Home Featured A Rookies Guide to NCAA v CHL

A Rookies Guide to NCAA v CHL

by Jason Nadeau

A Rookie’s Guide to: NCAA vs. CHL

Written by Jason Nadeau

I spoke with a concerned mother of a 1st Year Bantam (2007 Birth Year) player at the rink this past week and she was completely in the dark about the differences between the WHL & NCAA college hockey. Having written a Parents guide on both topics (Hockey Advocates Essential Guide to the NCAA & Essential U18 Guide) I started to launch into a very long winded mini-seminar when I realized that there was so much information that it would be veritable blitzkrieg of hockey related facts that would leave her more confused then before we started. I’ve had many conversation where I throw around words like “Major Junior”, “NCAA”, “Tier II Hockey”, “AP Players” and other hockey specific terms that I take for granted that everyone knows and understands. What I needed was to start with the true essentials, a ‘Rookie Guide’ to the NCAA & CHL that will answer the basics of ‘Who-What-Where-When-Why’.

Today’s Topic: What? – Defining Both Leagues

Here are the Basic facts: CHL

● The CHL is the Canadian Hockey League, which is comprised of the Western (WHL) Ontario (OHL) and Quebec (QMJHL) Junior Hockey Leagues. This is the elite developmental Junior Hockey system in the world.
● The CHL is classified as TIER I Hockey and is also known as Major Junior Hockey. There are Canadian & American Franchises.
● It is a separate but important part of the Hockey Canada development system. This means they essentially control their own rules, regulations and financial endeavours while enjoy the benefit of Hockey Canada’s promotion and players.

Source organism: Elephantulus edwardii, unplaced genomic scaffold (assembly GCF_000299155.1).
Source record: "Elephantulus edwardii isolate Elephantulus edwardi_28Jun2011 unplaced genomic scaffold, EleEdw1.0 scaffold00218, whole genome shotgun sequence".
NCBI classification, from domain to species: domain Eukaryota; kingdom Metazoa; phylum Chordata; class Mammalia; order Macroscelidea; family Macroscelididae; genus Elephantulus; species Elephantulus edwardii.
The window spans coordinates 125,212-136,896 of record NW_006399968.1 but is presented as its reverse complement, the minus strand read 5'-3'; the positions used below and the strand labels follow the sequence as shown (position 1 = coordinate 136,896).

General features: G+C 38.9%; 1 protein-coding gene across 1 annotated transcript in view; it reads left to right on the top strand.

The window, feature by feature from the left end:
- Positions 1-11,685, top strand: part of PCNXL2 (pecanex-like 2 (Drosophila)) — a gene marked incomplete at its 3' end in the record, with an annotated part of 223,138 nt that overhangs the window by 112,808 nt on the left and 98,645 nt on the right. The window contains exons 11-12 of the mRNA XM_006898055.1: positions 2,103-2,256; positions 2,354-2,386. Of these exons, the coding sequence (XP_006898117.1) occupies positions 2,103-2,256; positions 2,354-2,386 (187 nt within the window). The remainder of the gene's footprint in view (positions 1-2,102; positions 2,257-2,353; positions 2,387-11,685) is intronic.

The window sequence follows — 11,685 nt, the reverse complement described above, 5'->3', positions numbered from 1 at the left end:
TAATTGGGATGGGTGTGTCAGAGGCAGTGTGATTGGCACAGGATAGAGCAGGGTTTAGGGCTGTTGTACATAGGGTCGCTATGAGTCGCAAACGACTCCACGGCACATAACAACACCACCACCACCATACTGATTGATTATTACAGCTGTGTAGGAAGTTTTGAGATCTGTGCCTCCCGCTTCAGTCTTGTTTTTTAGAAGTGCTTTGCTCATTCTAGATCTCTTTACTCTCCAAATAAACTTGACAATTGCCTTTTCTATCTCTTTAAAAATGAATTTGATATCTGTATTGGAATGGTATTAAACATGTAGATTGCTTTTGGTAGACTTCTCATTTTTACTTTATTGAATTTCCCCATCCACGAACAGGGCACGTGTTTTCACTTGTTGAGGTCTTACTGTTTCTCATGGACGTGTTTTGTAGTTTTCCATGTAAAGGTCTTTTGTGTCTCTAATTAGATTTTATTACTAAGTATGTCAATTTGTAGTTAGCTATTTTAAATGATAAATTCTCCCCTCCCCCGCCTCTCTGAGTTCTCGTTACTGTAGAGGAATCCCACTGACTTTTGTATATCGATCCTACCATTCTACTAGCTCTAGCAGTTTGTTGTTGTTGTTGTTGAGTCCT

● Players normally range from 16 to 21 years of age.
● Every season these three leagues draft the Elite players from across North America. They select the Top 200+ players of each age group from their respected geographical areas. The WHL drafts 2nd Year Bantam Players while the QMJHL and OHL draft 1st Year Midget Players.
● Players may earn Academic Scholarship money for each season they play in the CHL. This scholarship program has evolved into the primarily feeder system for the Canadian University Hockey (CIS) system. Although players can and do use their scholarship money for other academic pursuits.
● Every season at the NHL Draft, the CHL is by far the biggest producer of NHL Draft picks internationally. If you want to be drafted, in the majority of cases, the CHL is the quickest route to NHL opportunity. In 2012, the WHL alone produced 32 drafted players, 19 in the top 3 rounds.

NCAA Basic Facts

● The NCAA is the National Collegiate Athletic Association. It has the top college athletic programs in the world. There are 59 Division I Hockey Programs and a 77 Team Division III Hockey League.
● Hockey is a unique sport in the NCAA as Junior Players can graduate high school and then play an additional 3 year of Junior Hockey before they move on the College Level.
● To Earn NCAA scholarships, Players in Canada play Junior A Hockey ‘Tier II’ in Leagues such as the BCHL, AJHL and OJHL. In the USA, one can play in the USHL which is considered a Tier I League as well as in a variety of Tier II and High School or Prep leagues.
● Players are of college age, which means players in the League typically range from 18 to 24 years of age.
● NCAA Teams have up to 18 Full Ride Scholarships to offer to Players each season. This means that players can receive anywhere from 0% to 100% financial assistance from a College Hockey Team. Most players receive 50-75% initially and can earn a ‘Full-Ride’ in their subsequent years.
● In 2011-12, 301 former NCAA players played in the NHL, surpassing 30% of the entire NHL League totals.
Next Article I’ll look at specific issues of contention between the NCAA & CHL.
Jason Nadeau
Follow me on Twitter: @HockeyAdvocate

Further Articles You might Find Interesting:

Retaining NCAA Eligibility – The Facts

CHL Scholarships & CIS College Placement

Prospect Exposure Camps – NCAA Exposure

NCAA & CHL Scholarship Guarantees

0 comment

Related Posts

Leave a Comment